Novice needs help


5 0
If we could predict future volatility of the underlying price changes, the theoretical prices would give buyer and seller equal opportunities over a large number of trades to average otherwise random results.

The fact that option has negative theta (its price decays with time) may seem a bit confusing, but it does not mean that selling options is more rewarding. You may loose money in a first hour after selling a put. The longer maturity time, the greater risk - higher price.

The magnitude of the underlying's move is normally taken as interest rate minus dividends or storage cost during the option's life. No prediction is involved here to price options. However, if you know something for sure about the future that gives you advantage no matter selling or buying. Otherwise, implied volatility might be a better indicator.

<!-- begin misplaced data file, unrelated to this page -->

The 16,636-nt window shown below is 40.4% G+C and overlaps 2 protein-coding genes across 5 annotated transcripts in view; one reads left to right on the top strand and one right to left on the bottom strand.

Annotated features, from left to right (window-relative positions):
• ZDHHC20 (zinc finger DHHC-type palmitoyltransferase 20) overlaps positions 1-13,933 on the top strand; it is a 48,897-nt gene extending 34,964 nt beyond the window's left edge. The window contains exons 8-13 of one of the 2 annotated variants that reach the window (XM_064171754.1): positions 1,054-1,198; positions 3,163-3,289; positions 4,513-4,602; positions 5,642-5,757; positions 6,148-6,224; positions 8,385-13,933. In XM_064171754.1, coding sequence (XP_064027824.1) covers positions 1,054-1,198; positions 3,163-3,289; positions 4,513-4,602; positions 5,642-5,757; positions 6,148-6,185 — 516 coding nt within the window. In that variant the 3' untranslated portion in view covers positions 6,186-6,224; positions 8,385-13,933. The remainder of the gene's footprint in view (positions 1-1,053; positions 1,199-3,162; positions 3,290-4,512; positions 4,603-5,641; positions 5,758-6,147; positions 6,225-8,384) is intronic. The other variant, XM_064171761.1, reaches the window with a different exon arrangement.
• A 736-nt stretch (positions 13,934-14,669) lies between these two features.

Junior member
25 2
RE: "Options pricing models are geared to favour sellers over buyers."

I do not agree. Options pricing models assume an equal probability for an upmove or a down move - the degree of movement over a given period is determined by the "assumption" about volality (thus "implied" volatility). Therefore I would say that options pricing is geared to protect the seller rather than to allow him/her a licence to print money.

If the maket (-maker) is pricing his options way too high (in your opinion) then you are free to join him in selling, thus taking advantage of the overpriced insurance policy!
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